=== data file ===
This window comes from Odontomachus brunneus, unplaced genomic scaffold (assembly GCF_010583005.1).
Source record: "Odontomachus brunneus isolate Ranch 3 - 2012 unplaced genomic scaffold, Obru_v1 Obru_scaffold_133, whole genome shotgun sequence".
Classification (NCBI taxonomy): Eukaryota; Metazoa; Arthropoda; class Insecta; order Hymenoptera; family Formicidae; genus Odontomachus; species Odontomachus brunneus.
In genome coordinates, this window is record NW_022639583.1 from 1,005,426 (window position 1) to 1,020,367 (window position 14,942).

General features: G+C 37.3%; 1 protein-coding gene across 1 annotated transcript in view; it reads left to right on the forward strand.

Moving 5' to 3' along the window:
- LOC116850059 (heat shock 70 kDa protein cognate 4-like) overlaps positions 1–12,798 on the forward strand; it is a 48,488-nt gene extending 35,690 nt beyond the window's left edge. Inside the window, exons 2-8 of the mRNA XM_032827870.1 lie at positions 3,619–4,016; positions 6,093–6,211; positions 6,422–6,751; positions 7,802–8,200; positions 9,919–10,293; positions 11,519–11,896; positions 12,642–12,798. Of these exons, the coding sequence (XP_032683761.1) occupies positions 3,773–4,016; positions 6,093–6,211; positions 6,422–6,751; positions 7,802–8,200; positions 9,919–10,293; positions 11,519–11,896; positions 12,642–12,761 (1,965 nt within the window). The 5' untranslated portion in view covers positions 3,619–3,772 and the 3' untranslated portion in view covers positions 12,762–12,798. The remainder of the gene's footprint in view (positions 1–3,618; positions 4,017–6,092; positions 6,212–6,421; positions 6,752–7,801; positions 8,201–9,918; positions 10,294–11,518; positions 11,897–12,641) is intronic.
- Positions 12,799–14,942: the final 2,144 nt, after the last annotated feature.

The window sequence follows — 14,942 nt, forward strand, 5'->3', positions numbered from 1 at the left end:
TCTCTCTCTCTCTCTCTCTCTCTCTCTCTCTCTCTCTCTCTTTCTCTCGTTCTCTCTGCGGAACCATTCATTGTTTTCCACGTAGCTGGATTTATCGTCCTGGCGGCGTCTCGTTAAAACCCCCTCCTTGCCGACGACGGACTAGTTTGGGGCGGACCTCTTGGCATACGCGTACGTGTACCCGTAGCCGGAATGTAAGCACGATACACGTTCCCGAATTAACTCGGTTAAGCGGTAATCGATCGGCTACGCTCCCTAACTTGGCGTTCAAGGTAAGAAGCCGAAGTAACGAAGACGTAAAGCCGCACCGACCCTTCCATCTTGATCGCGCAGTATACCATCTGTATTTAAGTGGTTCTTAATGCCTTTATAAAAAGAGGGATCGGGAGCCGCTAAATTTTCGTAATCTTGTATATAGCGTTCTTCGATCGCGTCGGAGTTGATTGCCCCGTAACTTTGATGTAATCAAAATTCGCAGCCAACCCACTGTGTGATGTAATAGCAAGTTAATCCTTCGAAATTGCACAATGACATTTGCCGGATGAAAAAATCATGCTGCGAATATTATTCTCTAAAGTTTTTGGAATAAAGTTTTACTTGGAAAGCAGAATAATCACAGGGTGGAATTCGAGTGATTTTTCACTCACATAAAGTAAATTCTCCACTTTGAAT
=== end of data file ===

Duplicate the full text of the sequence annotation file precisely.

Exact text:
This window comes from Odontomachus brunneus, unplaced genomic scaffold (assembly GCF_010583005.1).
Source record: "Odontomachus brunneus isolate Ranch 3 - 2012 unplaced genomic scaffold, Obru_v1 Obru_scaffold_133, whole genome shotgun sequence".
Classification (NCBI taxonomy): Eukaryota; Metazoa; Arthropoda; class Insecta; order Hymenoptera; family Formicidae; genus Odontomachus; species Odontomachus brunneus.
In genome coordinates, this window is record NW_022639583.1 from 1,005,426 (window position 1) to 1,020,367 (window position 14,942).

General features: G+C 37.3%; 1 protein-coding gene across 1 annotated transcript in view; it reads left to right on the forward strand.

Moving 5' to 3' along the window:
- LOC116850059 (heat shock 70 kDa protein cognate 4-like) overlaps positions 1–12,798 on the forward strand; it is a 48,488-nt gene extending 35,690 nt beyond the window's left edge. Inside the window, exons 2-8 of the mRNA XM_032827870.1 lie at positions 3,619–4,016; positions 6,093–6,211; positions 6,422–6,751; positions 7,802–8,200; positions 9,919–10,293; positions 11,519–11,896; positions 12,642–12,798. Of these exons, the coding sequence (XP_032683761.1) occupies positions 3,773–4,016; positions 6,093–6,211; positions 6,422–6,751; positions 7,802–8,200; positions 9,919–10,293; positions 11,519–11,896; positions 12,642–12,761 (1,965 nt within the window). The 5' untranslated portion in view covers positions 3,619–3,772 and the 3' untranslated portion in view covers positions 12,762–12,798. The remainder of the gene's footprint in view (positions 1–3,618; positions 4,017–6,092; positions 6,212–6,421; positions 6,752–7,801; positions 8,201–9,918; positions 10,294–11,518; positions 11,897–12,641) is intronic.
- Positions 12,799–14,942: the final 2,144 nt, after the last annotated feature.

The window sequence follows — 14,942 nt, forward strand, 5'->3', positions numbered from 1 at the left end:
TCTCTCTCTCTCTCTCTCTCTCTCTCTCTCTCTCTCTCTCTTTCTCTCGTTCTCTCTGCGGAACCATTCATTGTTTTCCACGTAGCTGGATTTATCGTCCTGGCGGCGTCTCGTTAAAACCCCCTCCTTGCCGACGACGGACTAGTTTGGGGCGGACCTCTTGGCATACGCGTACGTGTACCCGTAGCCGGAATGTAAGCACGATACACGTTCCCGAATTAACTCGGTTAAGCGGTAATCGATCGGCTACGCTCCCTAACTTGGCGTTCAAGGTAAGAAGCCGAAGTAACGAAGACGTAAAGCCGCACCGACCCTTCCATCTTGATCGCGCAGTATACCATCTGTATTTAAGTGGTTCTTAATGCCTTTATAAAAAGAGGGATCGGGAGCCGCTAAATTTTCGTAATCTTGTATATAGCGTTCTTCGATCGCGTCGGAGTTGATTGCCCCGTAACTTTGATGTAATCAAAATTCGCAGCCAACCCACTGTGTGATGTAATAGCAAGTTAATCCTTCGAAATTGCACAATGACATTTGCCGGATGAAAAAATCATGCTGCGAATATTATTCTCTAAAGTTTTTGGAATAAAGTTTTACTTGGAAAGCAGAATAATCACAGGGTGGAATTCGAGTGATTTTTCACTCACATAAAGTAAATTCTCCACTTTGAAT